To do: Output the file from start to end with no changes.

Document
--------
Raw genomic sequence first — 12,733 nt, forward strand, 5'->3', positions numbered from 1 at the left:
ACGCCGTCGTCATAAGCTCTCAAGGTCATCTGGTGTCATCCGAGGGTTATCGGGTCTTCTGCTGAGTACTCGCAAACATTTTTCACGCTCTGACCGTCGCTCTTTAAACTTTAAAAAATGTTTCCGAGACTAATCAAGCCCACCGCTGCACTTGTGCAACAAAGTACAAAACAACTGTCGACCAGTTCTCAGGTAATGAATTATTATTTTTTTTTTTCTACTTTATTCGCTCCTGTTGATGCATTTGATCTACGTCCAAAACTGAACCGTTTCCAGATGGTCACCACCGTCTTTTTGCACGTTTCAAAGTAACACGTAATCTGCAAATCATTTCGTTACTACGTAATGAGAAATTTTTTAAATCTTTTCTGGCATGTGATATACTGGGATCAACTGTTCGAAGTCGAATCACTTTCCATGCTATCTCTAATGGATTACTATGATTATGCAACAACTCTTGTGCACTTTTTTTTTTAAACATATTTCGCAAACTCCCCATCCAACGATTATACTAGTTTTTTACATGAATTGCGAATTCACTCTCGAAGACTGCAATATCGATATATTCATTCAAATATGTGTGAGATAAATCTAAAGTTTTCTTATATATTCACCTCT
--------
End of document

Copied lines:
Raw genomic sequence first — 12,733 nt, forward strand, 5'->3', positions numbered from 1 at the left:
ACGCCGTCGTCATAAGCTCTCAAGGTCATCTGGTGTCATCCGAGGGTTATCGGGTCTTCTGCTGAGTACTCGCAAACATTTTTCACGCTCTGACCGTCGCTCTTTAAACTTTAAAAAATGTTTCCGAGACTAATCAAGCCCACCGCTGCACTTGTGCAACAAAGTACAAAACAACTGTCGACCAGTTCTCAGGTAATGAATTATTATTTTTTTTTTTCTACTTTATTCGCTCCTGTTGATGCATTTGATCTACGTCCAAAACTGAACCGTTTCCAGATGGTCACCACCGTCTTTTTGCACGTTTCAAAGTAACACGTAATCTGCAAATCATTTCGTTACTACGTAATGAGAAATTTTTTAAATCTTTTCTGGCATGTGATATACTGGGATCAACTGTTCGAAGTCGAATCACTTTCCATGCTATCTCTAATGGATTACTATGATTATGCAACAACTCTTGTGCACTTTTTTTTTTAAACATATTTCGCAAACTCCCCATCCAACGATTATACTAGTTTTTTACATGAATTGCGAATTCACTCTCGAAGACTGCAATATCGATATATTCATTCAAATATGTGTGAGATAAATCTAAAGTTTTCTTATATATTCACCTCT